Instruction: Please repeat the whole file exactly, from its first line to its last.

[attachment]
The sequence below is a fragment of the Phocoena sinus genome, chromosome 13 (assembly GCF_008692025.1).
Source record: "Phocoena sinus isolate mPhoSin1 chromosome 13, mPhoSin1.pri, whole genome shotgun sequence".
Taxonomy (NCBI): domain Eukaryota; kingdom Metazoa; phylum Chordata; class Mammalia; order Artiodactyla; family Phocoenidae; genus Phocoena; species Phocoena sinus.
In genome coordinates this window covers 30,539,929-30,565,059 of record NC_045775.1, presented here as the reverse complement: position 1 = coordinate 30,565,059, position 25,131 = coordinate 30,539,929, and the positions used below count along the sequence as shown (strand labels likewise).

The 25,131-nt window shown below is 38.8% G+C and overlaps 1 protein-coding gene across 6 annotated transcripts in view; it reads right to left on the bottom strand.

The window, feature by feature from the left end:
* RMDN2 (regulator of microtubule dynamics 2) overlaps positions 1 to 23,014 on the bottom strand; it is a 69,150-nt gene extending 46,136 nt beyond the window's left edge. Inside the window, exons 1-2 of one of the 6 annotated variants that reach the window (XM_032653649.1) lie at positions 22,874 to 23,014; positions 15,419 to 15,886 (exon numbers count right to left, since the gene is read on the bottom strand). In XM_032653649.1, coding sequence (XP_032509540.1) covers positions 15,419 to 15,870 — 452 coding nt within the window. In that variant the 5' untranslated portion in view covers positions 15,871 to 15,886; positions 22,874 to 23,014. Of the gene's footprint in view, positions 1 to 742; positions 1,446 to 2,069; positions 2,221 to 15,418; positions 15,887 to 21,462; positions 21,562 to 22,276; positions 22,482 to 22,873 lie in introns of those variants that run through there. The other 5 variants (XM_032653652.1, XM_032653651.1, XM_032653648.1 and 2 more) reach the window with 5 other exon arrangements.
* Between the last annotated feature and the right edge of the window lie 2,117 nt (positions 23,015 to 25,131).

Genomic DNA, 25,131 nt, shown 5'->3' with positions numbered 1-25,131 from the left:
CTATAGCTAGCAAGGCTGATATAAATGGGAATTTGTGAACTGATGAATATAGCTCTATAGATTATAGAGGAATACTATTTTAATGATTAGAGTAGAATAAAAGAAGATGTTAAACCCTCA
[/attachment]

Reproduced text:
The sequence below is a fragment of the Phocoena sinus genome, chromosome 13 (assembly GCF_008692025.1).
Source record: "Phocoena sinus isolate mPhoSin1 chromosome 13, mPhoSin1.pri, whole genome shotgun sequence".
Taxonomy (NCBI): domain Eukaryota; kingdom Metazoa; phylum Chordata; class Mammalia; order Artiodactyla; family Phocoenidae; genus Phocoena; species Phocoena sinus.
In genome coordinates this window covers 30,539,929-30,565,059 of record NC_045775.1, presented here as the reverse complement: position 1 = coordinate 30,565,059, position 25,131 = coordinate 30,539,929, and the positions used below count along the sequence as shown (strand labels likewise).

The 25,131-nt window shown below is 38.8% G+C and overlaps 1 protein-coding gene across 6 annotated transcripts in view; it reads right to left on the bottom strand.

The window, feature by feature from the left end:
* RMDN2 (regulator of microtubule dynamics 2) overlaps positions 1 to 23,014 on the bottom strand; it is a 69,150-nt gene extending 46,136 nt beyond the window's left edge. Inside the window, exons 1-2 of one of the 6 annotated variants that reach the window (XM_032653649.1) lie at positions 22,874 to 23,014; positions 15,419 to 15,886 (exon numbers count right to left, since the gene is read on the bottom strand). In XM_032653649.1, coding sequence (XP_032509540.1) covers positions 15,419 to 15,870 — 452 coding nt within the window. In that variant the 5' untranslated portion in view covers positions 15,871 to 15,886; positions 22,874 to 23,014. Of the gene's footprint in view, positions 1 to 742; positions 1,446 to 2,069; positions 2,221 to 15,418; positions 15,887 to 21,462; positions 21,562 to 22,276; positions 22,482 to 22,873 lie in introns of those variants that run through there. The other 5 variants (XM_032653652.1, XM_032653651.1, XM_032653648.1 and 2 more) reach the window with 5 other exon arrangements.
* Between the last annotated feature and the right edge of the window lie 2,117 nt (positions 23,015 to 25,131).

Genomic DNA, 25,131 nt, shown 5'->3' with positions numbered 1-25,131 from the left:
CTATAGCTAGCAAGGCTGATATAAATGGGAATTTGTGAACTGATGAATATAGCTCTATAGATTATAGAGGAATACTATTTTAATGATTAGAGTAGAATAAAAGAAGATGTTAAACCCTCA